As the nation nears its yearly observance of Holy Week or Semana Santa, the Department of Health (DOH) strongly urges the public to drink lots of fluids in order to avoid heat stroke especially during rounds of Visita Iglesia.
Health Secretary Paulyn Rosell-Ubial reminds pilgrims to bring water, packed food, and umbrellas when visiting churches across the country. By doing this, one can avoid heat stroke, severe exhaustion, and diseases common during the summer such as high-blood pressure, sore eyes or conjunctivitis, cough and colds, rabies, and various skin diseases one can pick up while swimming in public pools, she adds.
Heat stroke—considered a medical emergency—is caused by the body overheating, usually as a result of too much sun exposure or strenuous physical activity. Its symptoms may include: confusion, agitation, nausea, vomiting, headache, rapid pulse, breathing difficulty, and muscle weakness. Heat stroke is usually accompanied by electrolyte imbalance causing irregular heartbeats, heart failure, or stroke and usually occurs in the elderly and babies.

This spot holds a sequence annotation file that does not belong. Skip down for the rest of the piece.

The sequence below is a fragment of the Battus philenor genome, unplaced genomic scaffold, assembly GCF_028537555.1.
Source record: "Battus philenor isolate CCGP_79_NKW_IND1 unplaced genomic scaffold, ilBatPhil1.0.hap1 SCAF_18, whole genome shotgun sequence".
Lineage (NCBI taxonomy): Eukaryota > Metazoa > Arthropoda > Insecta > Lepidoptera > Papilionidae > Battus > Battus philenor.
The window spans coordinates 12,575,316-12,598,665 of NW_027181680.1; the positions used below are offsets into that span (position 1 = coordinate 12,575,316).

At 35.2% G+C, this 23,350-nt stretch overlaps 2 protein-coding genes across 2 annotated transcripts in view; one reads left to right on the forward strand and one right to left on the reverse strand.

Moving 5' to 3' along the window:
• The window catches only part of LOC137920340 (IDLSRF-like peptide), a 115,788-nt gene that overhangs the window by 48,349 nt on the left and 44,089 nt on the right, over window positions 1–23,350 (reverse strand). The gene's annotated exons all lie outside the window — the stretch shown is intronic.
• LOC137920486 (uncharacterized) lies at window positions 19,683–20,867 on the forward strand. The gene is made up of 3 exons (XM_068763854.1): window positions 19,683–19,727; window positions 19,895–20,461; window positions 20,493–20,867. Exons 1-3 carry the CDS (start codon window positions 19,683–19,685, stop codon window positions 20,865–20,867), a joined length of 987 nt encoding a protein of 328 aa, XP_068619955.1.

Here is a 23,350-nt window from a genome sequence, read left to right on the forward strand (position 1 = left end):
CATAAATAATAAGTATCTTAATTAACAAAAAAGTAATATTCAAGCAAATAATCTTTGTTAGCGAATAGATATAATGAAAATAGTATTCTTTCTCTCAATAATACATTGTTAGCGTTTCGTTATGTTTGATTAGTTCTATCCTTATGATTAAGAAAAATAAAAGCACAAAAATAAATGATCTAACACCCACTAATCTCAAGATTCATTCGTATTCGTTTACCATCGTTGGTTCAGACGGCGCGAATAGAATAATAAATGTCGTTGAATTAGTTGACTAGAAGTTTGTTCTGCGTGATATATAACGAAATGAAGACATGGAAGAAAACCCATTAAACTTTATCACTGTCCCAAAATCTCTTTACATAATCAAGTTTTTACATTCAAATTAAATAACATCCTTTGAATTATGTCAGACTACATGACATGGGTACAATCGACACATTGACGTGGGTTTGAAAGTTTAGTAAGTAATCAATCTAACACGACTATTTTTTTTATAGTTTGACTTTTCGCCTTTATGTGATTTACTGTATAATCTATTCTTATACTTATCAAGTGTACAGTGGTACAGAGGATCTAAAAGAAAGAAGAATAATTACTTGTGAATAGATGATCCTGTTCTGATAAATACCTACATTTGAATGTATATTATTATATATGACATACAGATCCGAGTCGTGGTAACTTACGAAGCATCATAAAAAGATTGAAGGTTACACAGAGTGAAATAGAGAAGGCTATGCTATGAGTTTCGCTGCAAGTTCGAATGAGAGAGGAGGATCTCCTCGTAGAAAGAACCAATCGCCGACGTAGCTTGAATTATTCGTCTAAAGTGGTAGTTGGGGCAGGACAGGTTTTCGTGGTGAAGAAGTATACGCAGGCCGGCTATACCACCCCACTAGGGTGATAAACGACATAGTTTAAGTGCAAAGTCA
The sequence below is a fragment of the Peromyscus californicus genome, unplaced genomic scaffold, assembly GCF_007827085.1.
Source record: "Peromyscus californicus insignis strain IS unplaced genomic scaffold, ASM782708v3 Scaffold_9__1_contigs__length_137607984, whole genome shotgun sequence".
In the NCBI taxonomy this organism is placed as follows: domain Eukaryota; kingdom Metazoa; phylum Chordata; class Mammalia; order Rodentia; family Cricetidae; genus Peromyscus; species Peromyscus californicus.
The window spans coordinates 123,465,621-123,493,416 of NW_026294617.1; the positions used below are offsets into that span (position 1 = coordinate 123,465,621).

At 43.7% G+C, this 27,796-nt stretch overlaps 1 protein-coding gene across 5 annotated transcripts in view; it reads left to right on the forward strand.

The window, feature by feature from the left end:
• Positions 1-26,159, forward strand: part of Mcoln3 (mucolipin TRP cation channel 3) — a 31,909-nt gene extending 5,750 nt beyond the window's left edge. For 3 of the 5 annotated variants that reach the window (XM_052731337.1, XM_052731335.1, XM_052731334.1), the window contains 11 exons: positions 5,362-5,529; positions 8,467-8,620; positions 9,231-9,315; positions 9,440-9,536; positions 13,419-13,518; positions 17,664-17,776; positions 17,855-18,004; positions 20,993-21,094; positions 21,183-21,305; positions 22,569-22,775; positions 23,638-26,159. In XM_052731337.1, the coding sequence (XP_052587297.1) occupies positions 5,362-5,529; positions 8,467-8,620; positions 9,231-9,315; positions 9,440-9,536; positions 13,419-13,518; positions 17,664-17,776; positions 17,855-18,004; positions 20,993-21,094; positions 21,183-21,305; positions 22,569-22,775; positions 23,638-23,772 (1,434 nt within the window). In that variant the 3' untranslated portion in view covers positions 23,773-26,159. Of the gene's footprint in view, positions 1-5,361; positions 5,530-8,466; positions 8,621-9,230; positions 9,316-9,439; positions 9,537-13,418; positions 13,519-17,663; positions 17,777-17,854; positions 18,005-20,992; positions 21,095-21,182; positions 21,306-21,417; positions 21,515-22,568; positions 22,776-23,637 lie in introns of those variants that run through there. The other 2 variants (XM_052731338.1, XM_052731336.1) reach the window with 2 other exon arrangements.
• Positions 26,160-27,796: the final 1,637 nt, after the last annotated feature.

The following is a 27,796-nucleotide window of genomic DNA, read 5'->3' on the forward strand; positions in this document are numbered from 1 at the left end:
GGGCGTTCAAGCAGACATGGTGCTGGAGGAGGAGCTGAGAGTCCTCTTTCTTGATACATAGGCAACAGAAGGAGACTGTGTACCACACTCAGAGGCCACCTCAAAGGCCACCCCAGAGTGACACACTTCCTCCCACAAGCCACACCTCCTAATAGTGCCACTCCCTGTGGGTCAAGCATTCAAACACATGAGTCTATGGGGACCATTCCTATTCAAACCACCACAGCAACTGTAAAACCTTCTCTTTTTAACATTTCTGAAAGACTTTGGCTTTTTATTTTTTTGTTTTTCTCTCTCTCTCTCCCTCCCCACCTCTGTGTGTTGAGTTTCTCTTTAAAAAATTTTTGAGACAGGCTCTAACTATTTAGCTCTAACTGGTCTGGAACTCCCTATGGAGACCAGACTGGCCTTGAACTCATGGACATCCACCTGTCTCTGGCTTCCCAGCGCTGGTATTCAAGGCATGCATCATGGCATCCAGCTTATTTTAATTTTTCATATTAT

People with high-blood pressure are advised to stay home, especially between 10 am to 3 pm, when the temperature is at its peak. It is dangerous for people with heart problems to suffer heat stroke as this may lead to severe complications.
Sore eyes are also common during the warm months and may cause blindness if not treated properly. The eye infection is also easily transferred from one person to another but can be prevented through frequent and correct handwashing. Meanwhile, coughs and colds are common this summer due to the erratic weather. Senior citizens are advised to get their flu vaccine shots against influenza before the onset of the flu season in June.
The DOH also advises against bringing small children and babies to crowded places due to their low resistance to infections.
“We must remember that Holy Week is a time for solemnity. It can also be fun if it is disease-free and stress-free,” Ubial concludes.